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Syria's new capital … Istanbul

While Europe panics over 224,000 refugees, displaced Syrians have reached 330,000 in Istanbul alone.

According to information released by the UN High Commissioner for Refugees, the number of refugees heading to Europe this year has reached 224,000. Most of them are Syrians.

The heartbreaking photos of the lifeless body of 3-year old Syrian toddler Aylan on Turkey’s coast inspired feelings of compassion in the European public and the various governments. Nevertheless, with the exception of Germany, many are still grumbling over receiving small numbers of refugees.

According to Association for Solidarity with Refugees, the number of Syrians in Turkey has exceeded 2 million. Of them, 260,000 live in tents and prefabricated cities.

The Interior Ministry says the Syrians have dispersed to 72 of 81 Turkish provinces. According to last year’s numbers, Istanbul alone had 330,000 Syrians, more refugees than the whole of Europe. Istanbul has become the new “capital” for Syrians. Gaziantep hosts the second largest group with 220,000, followed by Hatay with 190,000.

But the events of last year have increased these numbers. According to Sabah columnist Yavuz Donat, who tours the country nonstop to report on local conditions, the governor of Hatay told him there are now 320,000 Syrians in the city.

Syrians do everything possible to survive. Donat reported that in 2014, 11 million liters (2.9 million gallons) of illegal fuel was confiscated in Hatay, but at least four times as much was finding its way to the market. He wrote, “The man comes to Turkey, buys a horizontal driller, takes it to Syria. He lays the pipe underground across the border. Then a tanker comes to his side and pumps it to a tanker waiting on the Turkish side.” At least 20 such operators were arrested and the problem was resolved.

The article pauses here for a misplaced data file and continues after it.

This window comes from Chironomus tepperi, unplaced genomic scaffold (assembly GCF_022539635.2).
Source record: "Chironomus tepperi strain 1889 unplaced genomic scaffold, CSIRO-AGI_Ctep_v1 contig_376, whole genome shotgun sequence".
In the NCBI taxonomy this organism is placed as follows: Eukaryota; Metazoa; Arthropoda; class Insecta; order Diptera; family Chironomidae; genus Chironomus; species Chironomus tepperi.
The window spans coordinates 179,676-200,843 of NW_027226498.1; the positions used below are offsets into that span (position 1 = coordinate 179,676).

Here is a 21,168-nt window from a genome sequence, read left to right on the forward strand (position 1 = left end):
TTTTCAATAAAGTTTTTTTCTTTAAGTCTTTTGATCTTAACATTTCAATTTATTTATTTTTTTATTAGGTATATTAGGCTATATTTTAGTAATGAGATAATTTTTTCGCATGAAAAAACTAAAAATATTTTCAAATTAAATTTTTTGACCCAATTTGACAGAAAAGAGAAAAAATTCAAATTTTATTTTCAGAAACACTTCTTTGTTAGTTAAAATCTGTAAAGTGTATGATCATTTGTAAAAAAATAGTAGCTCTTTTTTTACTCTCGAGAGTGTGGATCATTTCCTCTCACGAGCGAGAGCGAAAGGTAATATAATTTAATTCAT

How do the Syrians in Istanbul survive?

Last year, Kanal D television aired a program showing the struggle of refugee children in the Eminonu district. Barefoot little children and ragged women were shown in their daily efforts to collect 50 Turkish lira ($16) to pay for their hotels. Children were seen running away in panic at the news the police were coming. Their joy at finding cucumbers and salad greens in a garbage pail was truly heartbreaking.

There are artists, writers and educators among the Syrian refugees. Their drama is covered in a new documentary, “Selam,” which aims to make them visible and help them adapt. Each chapter of the 12-segment documentary will cover the life of one Syrian artist. The first 18-minute segment is already on YouTube.

Not all Syrians are as fortunate. There is severe exploitation and frequent reports of Syrian women being forced into prostitution in many cities, especially in Istanbul.

The poor refugees suffer the most. Better-heeled Syrians are setting up companies in all parts of Turkey. In the first half of 2015, of 2,395 companies set up with foreign capital in the country, 750 belonged to Syrians.

Syrian businesses generally operate in the fields of restaurants, construction, textiles, shoemaking, real estate, travel agencies, transportation and foodstuffs. They largely employ Syrians. Many Syrians who work for Turkish companies are made to work in fields and on construction sites at low wages and without insurance. There is no occupational safety for them in these dangerous positions. The most recent tragedy happened in Hatay on Sept. 11, when a small truck crammed with 51 Syrian construction workers turned over, killing seven and injuring 38 of them.